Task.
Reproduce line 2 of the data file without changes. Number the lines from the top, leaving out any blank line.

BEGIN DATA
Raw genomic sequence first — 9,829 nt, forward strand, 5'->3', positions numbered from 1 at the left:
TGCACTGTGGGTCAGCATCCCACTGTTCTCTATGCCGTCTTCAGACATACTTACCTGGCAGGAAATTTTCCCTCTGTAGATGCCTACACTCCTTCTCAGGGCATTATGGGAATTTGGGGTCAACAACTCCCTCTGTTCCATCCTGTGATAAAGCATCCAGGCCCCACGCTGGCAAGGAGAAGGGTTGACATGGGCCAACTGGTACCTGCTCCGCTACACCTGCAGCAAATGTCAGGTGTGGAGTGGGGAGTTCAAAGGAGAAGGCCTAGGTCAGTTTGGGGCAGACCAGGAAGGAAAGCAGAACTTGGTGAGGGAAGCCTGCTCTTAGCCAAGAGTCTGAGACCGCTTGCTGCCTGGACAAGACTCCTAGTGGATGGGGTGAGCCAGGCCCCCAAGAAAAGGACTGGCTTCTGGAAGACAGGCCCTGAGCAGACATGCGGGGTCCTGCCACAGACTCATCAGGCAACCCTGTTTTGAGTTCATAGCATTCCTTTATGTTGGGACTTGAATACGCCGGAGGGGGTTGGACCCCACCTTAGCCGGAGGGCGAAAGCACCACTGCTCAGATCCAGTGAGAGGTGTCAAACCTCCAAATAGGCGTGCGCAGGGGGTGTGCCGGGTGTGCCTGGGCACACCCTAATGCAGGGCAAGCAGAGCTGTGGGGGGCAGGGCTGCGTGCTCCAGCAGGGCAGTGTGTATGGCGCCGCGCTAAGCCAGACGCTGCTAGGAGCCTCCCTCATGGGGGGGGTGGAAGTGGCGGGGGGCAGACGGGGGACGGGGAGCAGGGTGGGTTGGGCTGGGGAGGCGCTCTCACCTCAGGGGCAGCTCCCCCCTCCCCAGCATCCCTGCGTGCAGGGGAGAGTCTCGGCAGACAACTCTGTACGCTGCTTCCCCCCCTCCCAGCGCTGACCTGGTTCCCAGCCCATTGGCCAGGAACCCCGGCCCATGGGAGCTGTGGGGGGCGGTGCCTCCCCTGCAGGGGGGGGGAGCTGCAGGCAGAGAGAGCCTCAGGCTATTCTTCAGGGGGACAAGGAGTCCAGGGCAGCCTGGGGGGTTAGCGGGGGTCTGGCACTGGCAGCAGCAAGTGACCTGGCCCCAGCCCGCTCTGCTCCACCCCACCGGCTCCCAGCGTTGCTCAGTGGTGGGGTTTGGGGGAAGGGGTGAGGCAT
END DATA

TGCACTGTGGGTCAGCATCCCACTGTTCTCTATGCCGTCTTCAGACATACTTACCTGGCAGGAAATTTTCCCTCTGTAGATGCCTACACTCCTTCTCAGGGCATTATGGGAATTTGGGGTCAACAACTCCCTCTGTTCCATCCTGTGATAAAGCATCCAGGCCCCACGCTGGCAAGGAGAAGGGTTGACATGGGCCAACTGGTACCTGCTCCGCTACACCTGCAGCAAATGTCAGGTGTGGAGTGGGGAGTTCAAAGGAGAAGGCCTAGGTCAGTTTGGGGCAGACCAGGAAGGAAAGCAGAACTTGGTGAGGGAAGCCTGCTCTTAGCCAAGAGTCTGAGACCGCTTGCTGCCTGGACAAGACTCCTAGTGGATGGGGTGAGCCAGGCCCCCAAGAAAAGGACTGGCTTCTGGAAGACAGGCCCTGAGCAGACATGCGGGGTCCTGCCACAGACTCATCAGGCAACCCTGTTTTGAGTTCATAGCATTCCTTTATGTTGGGACTTGAATACGCCGGAGGGGGTTGGACCCCACCTTAGCCGGAGGGCGAAAGCACCACTGCTCAGATCCAGTGAGAGGTGTCAAACCTCCAAATAGGCGTGCGCAGGGGGTGTGCCGGGTGTGCCTGGGCACACCCTAATGCAGGGCAAGCAGAGCTGTGGGGGGCAGGGCTGCGTGCTCCAGCAGGGCAGTGTGTATGGCGCCGCGCTAAGCCAGACGCTGCTAGGAGCCTCCCTCATGGGGGGGGTGGAAGTGGCGGGGGGCAGACGGGGGACGGGGAGCAGGGTGGGTTGGGCTGGGGAGGCGCTCTCACCTCAGGGGCAGCTCCCCCCTCCCCAGCATCCCTGCGTGCAGGGGAGAGTCTCGGCAGACAACTCTGTACGCTGCTTCCCCCCCTCCCAGCGCTGACCTGGTTCCCAGCCCATTGGCCAGGAACCCCGGCCCATGGGAGCTGTGGGGGGCGGTGCCTCCCCTGCAGGGGGGGGGAGCTGCAGGCAGAGAGAGCCTCAGGCTATTCTTCAGGGGGACAAGGAGTCCAGGGCAGCCTGGGGGGTTAGCGGGGGTCTGGCACTGGCAGCAGCAAGTGACCTGGCCCCAGCCCGCTCTGCTCCACCCCACCGGCTCCCAGCGTTGCTCAGTGGTGGGGTTTGGGGGAAGGGGTGAGGCAT